Lean on Me

This past weekend my former work and the early intervention agency that played an important part in the adoptions and early development of both our boys, held a fundraiser walk/run. Those that know me are aware that while I keep my mind and spirit busy my physical body is often sedentary. Let’s face it – I’m a couch potato through and through. I would love to say I was much more physically active before kids but that would be a lie. But lately A and I have been making a concerted effort to jump into life with both feet. To get up off the couch and away from the computer and to finally start crossing things off our ever growing to-do lists. Part of this impetus is, I believe, because while thrust into C’s mental health crisis for several months we realized just how precious each “good” day is.

So C has been doing really well lately. He was coming home for the weekend. This walk was being held on the weekend. I felt compelled to give back to the agency that helped our family in so many ways and to do something as a family. I asked A what he thought and I was shocked when he promptly responded that he was in. I filled out the form online and clicked send. Then I felt sick to my stomach. Did I mention the walk was 5k AND I had signed all four of us up to do it together? What if C had a meltdown? What if physically I couldn’t do it. But I pushed aside the negative thoughts and pushed on. We raised $205 in pledges in just 2 days and I hauled everyone out of bed Sunday to get them there for 8:30 a.m..

It was a beautiful day, sunny but breezy and without all the humidity we have had lately. I saw so many former co-workers and friends and I loved the feeling of being connected. The first event was a 100 metre dash for the kids. The boys lead the pack then J suddenly veered off course (it was a little confusing as to where to go) and C, worried about his brother, gave up his lead to go after his brother and get him back on course. Made my heart melt.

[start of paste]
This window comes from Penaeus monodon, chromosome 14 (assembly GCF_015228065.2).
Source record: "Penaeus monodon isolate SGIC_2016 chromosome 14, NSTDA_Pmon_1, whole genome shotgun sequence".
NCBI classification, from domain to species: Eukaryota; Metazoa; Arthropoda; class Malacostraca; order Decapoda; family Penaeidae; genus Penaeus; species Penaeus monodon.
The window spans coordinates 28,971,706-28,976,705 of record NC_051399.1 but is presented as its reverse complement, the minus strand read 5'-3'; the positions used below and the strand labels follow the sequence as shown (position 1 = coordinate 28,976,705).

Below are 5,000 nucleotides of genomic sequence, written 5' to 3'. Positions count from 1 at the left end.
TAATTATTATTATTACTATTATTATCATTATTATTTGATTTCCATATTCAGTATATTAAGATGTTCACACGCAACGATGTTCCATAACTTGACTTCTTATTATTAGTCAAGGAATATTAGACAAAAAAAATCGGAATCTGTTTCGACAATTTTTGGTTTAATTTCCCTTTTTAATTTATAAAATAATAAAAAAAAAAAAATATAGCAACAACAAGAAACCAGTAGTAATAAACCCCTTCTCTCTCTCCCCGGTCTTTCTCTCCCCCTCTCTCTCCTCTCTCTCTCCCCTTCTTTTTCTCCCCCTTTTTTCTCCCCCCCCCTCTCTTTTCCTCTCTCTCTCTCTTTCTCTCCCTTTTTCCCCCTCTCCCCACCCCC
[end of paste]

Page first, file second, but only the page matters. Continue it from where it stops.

Then it was time for the walk. There were runners doing 5k and 10k and then walkers doing 5k. There were not a lot of children doing the walk – I guess their parents realized that was a long way. But I knew I couldn’t leave C at the kids activities without us and I wanted our family to do this. Something inside me just couldn’t let it go. Like it’s some cheesy metaphor for this life we have been living – together we can accomplish anything. For some reason I really needed this and somehow A understood this. We started off at the back of the pack – right away C was complaining and saying he wasn’t going to do it (even as we walked the trail into the forest part of the conservation area). The poor safety patrol guys on bikes that were trying to stick to the back of the pack couldn’t actually ride their bikes we were going so slow. At approximately half way into the first km C balked and stopped walking. I told J and A to go on ahead and they did. There wasn’t a soul behind us other than random people walking their dogs. C stood his ground as I slowly kept walking, not giving him the audience he so wanted. I could hear some not so choice language and could only hope he would eventually move and not enter a full on rage. I tried to keep my anxiety down. So what if he threw a fit – there was no one around to get hurt, no where to run (except the finish line) and I had my Blackberry if I needed help.

Eventually, with no real explanation as to why, C began moving again and he caught up to me. Quickly he became distracted by a friends little kids who no longer wanted to ride in the stroller so they had fallen behind as a family. C began to encourage the kids and this distracted him. Then we reached the 1km marker and he was ready to bolt – to have walked so far but only be at 1km was so discouraging for him. Then somebody mentioned door prizes at the finishing line and someone else told him that he could have as much water as he wanted from the water stations and that he could just throw his cup down on the ground as he walked. So we walked and dumped water on his head, carrying as many cups as we could, laughing at being able to – for once in his life – litter. Soon it was just he and I, climbing hills slowly but surely. When he began to falter I encouraged him to lean on me – let my energy help him. He grasped my shoulder and leaned heavily, holding onto my elbow with his other hand. Suddenly around the 3km I didn’t even feel tired. I felt rejuvenated, energized. We could do this. We had lived through the past 6 months, we could do anything.

And we did, crossing the finish line in one hour and four minutes.

Next year we plan to do it in 50 minutes. Just don’t tell C yet.

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